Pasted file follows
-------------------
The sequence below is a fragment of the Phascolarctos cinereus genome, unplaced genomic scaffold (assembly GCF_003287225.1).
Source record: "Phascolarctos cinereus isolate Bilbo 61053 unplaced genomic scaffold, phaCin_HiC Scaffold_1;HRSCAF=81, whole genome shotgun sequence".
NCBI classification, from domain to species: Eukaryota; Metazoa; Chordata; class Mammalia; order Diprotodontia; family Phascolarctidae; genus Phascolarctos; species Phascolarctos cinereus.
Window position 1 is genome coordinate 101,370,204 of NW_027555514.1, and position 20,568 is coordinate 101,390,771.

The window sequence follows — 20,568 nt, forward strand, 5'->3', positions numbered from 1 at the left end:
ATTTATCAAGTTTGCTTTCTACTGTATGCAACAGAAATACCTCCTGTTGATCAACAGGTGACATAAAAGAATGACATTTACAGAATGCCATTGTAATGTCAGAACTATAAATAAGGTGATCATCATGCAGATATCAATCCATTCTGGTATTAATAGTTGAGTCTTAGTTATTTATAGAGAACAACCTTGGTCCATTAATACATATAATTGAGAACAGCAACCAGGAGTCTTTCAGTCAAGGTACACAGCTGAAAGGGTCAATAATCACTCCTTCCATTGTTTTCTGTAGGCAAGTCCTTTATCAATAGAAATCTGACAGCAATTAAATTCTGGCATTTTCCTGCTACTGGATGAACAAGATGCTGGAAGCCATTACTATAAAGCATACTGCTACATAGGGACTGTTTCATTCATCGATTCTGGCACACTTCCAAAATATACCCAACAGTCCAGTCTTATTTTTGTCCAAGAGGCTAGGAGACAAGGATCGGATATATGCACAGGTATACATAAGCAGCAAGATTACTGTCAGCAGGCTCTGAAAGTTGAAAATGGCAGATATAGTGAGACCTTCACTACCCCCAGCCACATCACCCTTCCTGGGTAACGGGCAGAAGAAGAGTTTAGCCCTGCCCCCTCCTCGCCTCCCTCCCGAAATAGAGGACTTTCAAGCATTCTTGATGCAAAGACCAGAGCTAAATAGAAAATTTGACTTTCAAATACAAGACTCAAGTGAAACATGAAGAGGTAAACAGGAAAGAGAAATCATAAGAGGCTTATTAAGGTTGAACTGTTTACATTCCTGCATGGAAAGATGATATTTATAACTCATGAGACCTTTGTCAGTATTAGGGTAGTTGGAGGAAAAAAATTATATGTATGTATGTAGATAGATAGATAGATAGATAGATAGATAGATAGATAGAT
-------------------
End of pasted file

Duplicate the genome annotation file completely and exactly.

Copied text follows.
The sequence below is a fragment of the Phascolarctos cinereus genome, unplaced genomic scaffold (assembly GCF_003287225.1).
Source record: "Phascolarctos cinereus isolate Bilbo 61053 unplaced genomic scaffold, phaCin_HiC Scaffold_1;HRSCAF=81, whole genome shotgun sequence".
NCBI classification, from domain to species: Eukaryota; Metazoa; Chordata; class Mammalia; order Diprotodontia; family Phascolarctidae; genus Phascolarctos; species Phascolarctos cinereus.
Window position 1 is genome coordinate 101,370,204 of NW_027555514.1, and position 20,568 is coordinate 101,390,771.

The window sequence follows — 20,568 nt, forward strand, 5'->3', positions numbered from 1 at the left end:
ATTTATCAAGTTTGCTTTCTACTGTATGCAACAGAAATACCTCCTGTTGATCAACAGGTGACATAAAAGAATGACATTTACAGAATGCCATTGTAATGTCAGAACTATAAATAAGGTGATCATCATGCAGATATCAATCCATTCTGGTATTAATAGTTGAGTCTTAGTTATTTATAGAGAACAACCTTGGTCCATTAATACATATAATTGAGAACAGCAACCAGGAGTCTTTCAGTCAAGGTACACAGCTGAAAGGGTCAATAATCACTCCTTCCATTGTTTTCTGTAGGCAAGTCCTTTATCAATAGAAATCTGACAGCAATTAAATTCTGGCATTTTCCTGCTACTGGATGAACAAGATGCTGGAAGCCATTACTATAAAGCATACTGCTACATAGGGACTGTTTCATTCATCGATTCTGGCACACTTCCAAAATATACCCAACAGTCCAGTCTTATTTTTGTCCAAGAGGCTAGGAGACAAGGATCGGATATATGCACAGGTATACATAAGCAGCAAGATTACTGTCAGCAGGCTCTGAAAGTTGAAAATGGCAGATATAGTGAGACCTTCACTACCCCCAGCCACATCACCCTTCCTGGGTAACGGGCAGAAGAAGAGTTTAGCCCTGCCCCCTCCTCGCCTCCCTCCCGAAATAGAGGACTTTCAAGCATTCTTGATGCAAAGACCAGAGCTAAATAGAAAATTTGACTTTCAAATACAAGACTCAAGTGAAACATGAAGAGGTAAACAGGAAAGAGAAATCATAAGAGGCTTATTAAGGTTGAACTGTTTACATTCCTGCATGGAAAGATGATATTTATAACTCATGAGACCTTTGTCAGTATTAGGGTAGTTGGAGGAAAAAAATTATATGTATGTATGTAGATAGATAGATAGATAGATAGATAGATAGATAGATAGAT